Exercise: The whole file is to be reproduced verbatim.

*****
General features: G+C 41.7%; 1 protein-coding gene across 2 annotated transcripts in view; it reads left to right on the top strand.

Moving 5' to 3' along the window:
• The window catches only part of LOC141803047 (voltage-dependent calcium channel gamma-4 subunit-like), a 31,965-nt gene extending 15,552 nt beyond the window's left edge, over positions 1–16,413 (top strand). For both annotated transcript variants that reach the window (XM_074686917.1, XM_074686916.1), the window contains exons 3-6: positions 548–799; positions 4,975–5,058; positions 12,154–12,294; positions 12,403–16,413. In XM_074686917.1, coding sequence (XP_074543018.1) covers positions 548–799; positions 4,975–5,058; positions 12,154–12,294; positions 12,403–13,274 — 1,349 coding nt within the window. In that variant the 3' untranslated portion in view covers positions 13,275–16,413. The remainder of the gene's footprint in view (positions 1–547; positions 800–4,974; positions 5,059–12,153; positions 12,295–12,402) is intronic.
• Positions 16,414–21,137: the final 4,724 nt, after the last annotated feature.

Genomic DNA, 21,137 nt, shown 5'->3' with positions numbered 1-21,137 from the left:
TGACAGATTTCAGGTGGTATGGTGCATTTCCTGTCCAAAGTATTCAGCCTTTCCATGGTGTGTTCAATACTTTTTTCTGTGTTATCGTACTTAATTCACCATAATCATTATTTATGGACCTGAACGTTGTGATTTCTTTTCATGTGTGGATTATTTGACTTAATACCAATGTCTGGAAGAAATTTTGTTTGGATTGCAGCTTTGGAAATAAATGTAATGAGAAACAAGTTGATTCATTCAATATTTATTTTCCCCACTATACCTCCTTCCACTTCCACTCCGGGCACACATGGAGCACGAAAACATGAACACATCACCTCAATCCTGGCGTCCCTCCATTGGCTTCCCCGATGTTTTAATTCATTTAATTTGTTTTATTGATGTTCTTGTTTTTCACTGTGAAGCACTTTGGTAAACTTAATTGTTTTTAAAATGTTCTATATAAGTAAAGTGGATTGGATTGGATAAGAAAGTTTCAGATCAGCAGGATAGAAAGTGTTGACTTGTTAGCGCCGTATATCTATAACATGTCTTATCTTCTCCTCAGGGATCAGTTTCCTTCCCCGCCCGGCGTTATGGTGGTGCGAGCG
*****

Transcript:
General features: G+C 41.7%; 1 protein-coding gene across 2 annotated transcripts in view; it reads left to right on the top strand.

Moving 5' to 3' along the window:
• The window catches only part of LOC141803047 (voltage-dependent calcium channel gamma-4 subunit-like), a 31,965-nt gene extending 15,552 nt beyond the window's left edge, over positions 1–16,413 (top strand). For both annotated transcript variants that reach the window (XM_074686917.1, XM_074686916.1), the window contains exons 3-6: positions 548–799; positions 4,975–5,058; positions 12,154–12,294; positions 12,403–16,413. In XM_074686917.1, coding sequence (XP_074543018.1) covers positions 548–799; positions 4,975–5,058; positions 12,154–12,294; positions 12,403–13,274 — 1,349 coding nt within the window. In that variant the 3' untranslated portion in view covers positions 13,275–16,413. The remainder of the gene's footprint in view (positions 1–547; positions 800–4,974; positions 5,059–12,153; positions 12,295–12,402) is intronic.
• Positions 16,414–21,137: the final 4,724 nt, after the last annotated feature.

Genomic DNA, 21,137 nt, shown 5'->3' with positions numbered 1-21,137 from the left:
TGACAGATTTCAGGTGGTATGGTGCATTTCCTGTCCAAAGTATTCAGCCTTTCCATGGTGTGTTCAATACTTTTTTCTGTGTTATCGTACTTAATTCACCATAATCATTATTTATGGACCTGAACGTTGTGATTTCTTTTCATGTGTGGATTATTTGACTTAATACCAATGTCTGGAAGAAATTTTGTTTGGATTGCAGCTTTGGAAATAAATGTAATGAGAAACAAGTTGATTCATTCAATATTTATTTTCCCCACTATACCTCCTTCCACTTCCACTCCGGGCACACATGGAGCACGAAAACATGAACACATCACCTCAATCCTGGCGTCCCTCCATTGGCTTCCCCGATGTTTTAATTCATTTAATTTGTTTTATTGATGTTCTTGTTTTTCACTGTGAAGCACTTTGGTAAACTTAATTGTTTTTAAAATGTTCTATATAAGTAAAGTGGATTGGATTGGATAAGAAAGTTTCAGATCAGCAGGATAGAAAGTGTTGACTTGTTAGCGCCGTATATCTATAACATGTCTTATCTTCTCCTCAGGGATCAGTTTCCTTCCCCGCCCGGCGTTATGGTGGTGCGAGCG